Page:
While large, obviously impactful changes in energy consumption will determine whether the international community reaches its lofty climate change goals or not, it is a situation in which the classic saying “a little bit goes a long way” still applies. In this case, we’re talking about how energy efficiency can support the broader, harder-to-reach goals.
The American Council for an Energy-Efficient Economy (ACEEE) released a report that outlines the measures that could help drastically reduce energy waste by 50% by 2050.
In particular, the report specifically explains how energy efficiency measures can get us there:
It identifies ambitious but cost-effective and technically possible measures that would avert emissions of nearly 2,500 million metric tons of heat-trapping carbon dioxide — equivalent to all emissions from cars, trucks, homes, and commercial buildings in 2050.”
The alarm has been sounded already when it comes to the importance of cutting greenhouse gas admissions not only in the United States, but across the globe. Month after month, high-temperature records are broken in all parts of the world. Destructive storms are growing more powerful and more unpredictable. Droughts and famine are lasting longer, seriously risking critical food supplies. It has been agreed upon within the scientific community that the root of these escalations is the amount of carbon dioxide continuously entering the atmosphere.
Previously, organizations such as the International Energy Agency (IEA) and the Natural Resources Defense Council (NRDC) have released reports that propose measures to help achieve our goals—real, applicable measures.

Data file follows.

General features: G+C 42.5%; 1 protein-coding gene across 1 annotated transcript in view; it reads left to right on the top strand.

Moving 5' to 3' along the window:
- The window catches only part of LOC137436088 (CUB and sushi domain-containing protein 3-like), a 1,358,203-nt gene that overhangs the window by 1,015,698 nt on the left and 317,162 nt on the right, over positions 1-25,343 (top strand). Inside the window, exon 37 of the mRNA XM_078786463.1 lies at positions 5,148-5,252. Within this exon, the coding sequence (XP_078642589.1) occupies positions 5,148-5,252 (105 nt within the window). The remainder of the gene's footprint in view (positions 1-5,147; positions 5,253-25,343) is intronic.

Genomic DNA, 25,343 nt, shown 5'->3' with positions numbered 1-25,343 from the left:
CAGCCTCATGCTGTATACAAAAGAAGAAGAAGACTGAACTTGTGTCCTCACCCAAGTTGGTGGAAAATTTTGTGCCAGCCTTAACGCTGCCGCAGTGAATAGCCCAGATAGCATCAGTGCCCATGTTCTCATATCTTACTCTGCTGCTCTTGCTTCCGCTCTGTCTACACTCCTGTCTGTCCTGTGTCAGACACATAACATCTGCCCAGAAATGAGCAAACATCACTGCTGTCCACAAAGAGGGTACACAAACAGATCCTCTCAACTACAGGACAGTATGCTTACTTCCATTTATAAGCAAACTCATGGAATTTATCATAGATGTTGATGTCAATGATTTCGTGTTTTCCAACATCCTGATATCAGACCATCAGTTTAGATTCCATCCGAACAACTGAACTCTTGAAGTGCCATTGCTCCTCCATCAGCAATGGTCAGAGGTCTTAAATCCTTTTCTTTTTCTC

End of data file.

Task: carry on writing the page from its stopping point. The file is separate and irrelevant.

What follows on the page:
The report by the ACEEE goes one step further by focusing solely on how energy efficiency can mitigate the need for life/economy-disrupting changes (such as immediately shutting down all fossil fuel plants).
In the the ACEEE’s report, titled Halfway There: Energy Efficiency Can Cut Energy Use and Greenhouse Gas Emissions in Half by 2050, they target 11 opportunities where energy efficiency can make the greatest impact.
These 11 opportunities are:
- Industrial efficiency
- Light- and heavy-duty vehicle fuel economy
- Zero-energy buildings and homes
- Appliance and equipment efficiency
- Home and building retrofits
- Smart buildings and homes
- Passenger vehicle miles traveled
- Aviation efficiency
- Freight transport
- Electrification of space and water heating
- Electric distribution system
According to the ACEEE, the reason these were chosen as the best opportunities was because they are the most easily adoptable. Even if the government doesn’t take a bolder approach to combating climate change, industries and individual companies can incorporate most energy efficiency measures at their level.
“The good news is that we can start right now by investing more in energy-efficient appliances, buildings, vehicles, and industrial plants,” says Lowell Ungar, ACEEE senior policy advisor and report co-author. “But to achieve maximum emissions reductions, we need political and financial investments that go far beyond business as usual. If we do so, the 2050 payoff will be impressive.”
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